I’ve written about information security for more than a decade, but I’ve never pulled the levers, so to speak, until this past week. It’s both terrifying and awesome.
People in my industry assume I know how to conduct a penetration test, process software vulnerabilities and manage compliance operations. Truth is, I know how to write about this stuff, but I’ve never actually done these things. I never claimed that I had, but since my writing has veered unashamedly toward the side of security advocacy, I can see where people might make the assumption.
One reason I took my current job is because I felt the need to be part of a security operation rather than simply writing about it.
In recent weeks, I’ve started the training. I attended a session on how to be an threat incident response manager and processed my first three vulnerabilities. I still can’t say I know what I’m doing, and I expect to screw up plenty when my time comes to jump into the fire. But the mechanics aren’t so alien to me now, and that’s a quantum leap.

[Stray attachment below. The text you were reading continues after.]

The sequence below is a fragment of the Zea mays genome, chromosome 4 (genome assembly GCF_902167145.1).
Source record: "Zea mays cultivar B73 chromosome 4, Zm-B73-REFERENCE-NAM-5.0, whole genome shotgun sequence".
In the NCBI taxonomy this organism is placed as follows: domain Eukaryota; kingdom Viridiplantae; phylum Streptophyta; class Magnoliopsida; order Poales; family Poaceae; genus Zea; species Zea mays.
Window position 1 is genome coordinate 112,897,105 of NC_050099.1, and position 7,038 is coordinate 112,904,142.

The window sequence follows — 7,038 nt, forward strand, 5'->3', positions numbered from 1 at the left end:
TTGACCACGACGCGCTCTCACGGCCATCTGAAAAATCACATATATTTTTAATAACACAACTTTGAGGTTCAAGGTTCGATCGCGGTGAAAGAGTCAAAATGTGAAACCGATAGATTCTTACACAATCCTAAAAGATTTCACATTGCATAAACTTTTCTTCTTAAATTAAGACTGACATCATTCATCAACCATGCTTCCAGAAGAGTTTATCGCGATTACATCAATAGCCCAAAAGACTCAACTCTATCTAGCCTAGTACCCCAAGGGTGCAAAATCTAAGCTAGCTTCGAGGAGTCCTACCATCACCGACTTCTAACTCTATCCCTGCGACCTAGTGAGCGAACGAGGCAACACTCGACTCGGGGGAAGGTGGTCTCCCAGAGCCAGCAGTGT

But there’s a much bigger point for me to make: Getting this type of training is a watershed moment.
A few years ago, the terror of the unknown and fear of failure would have kept me from doing any of this stuff. Training can seem like routine to some follks, but when you live with things like fear, anxiety, depression and OCD, the wall to climb looks much higher than it really is.
That’s not to say I’m going about all these things in a carefree manner. I still have my episodes of self-doubt. I still experience stress when thinking about how best to manage the new skills in tandem with the editorial and writing skills that encompass 90 percent of my job.
But unlike the old me, I know I can do it. I’m at peace with the mistakes I know I’ll make. I’m prepared to be the guy people talk about in meetings when the subject turns to who fucked what up during an incident. These days, I can show up.
All this training a gift. So is the fact that I can accept the gift. And even though mistakes are inevitable, I can accept that as part of the learning process.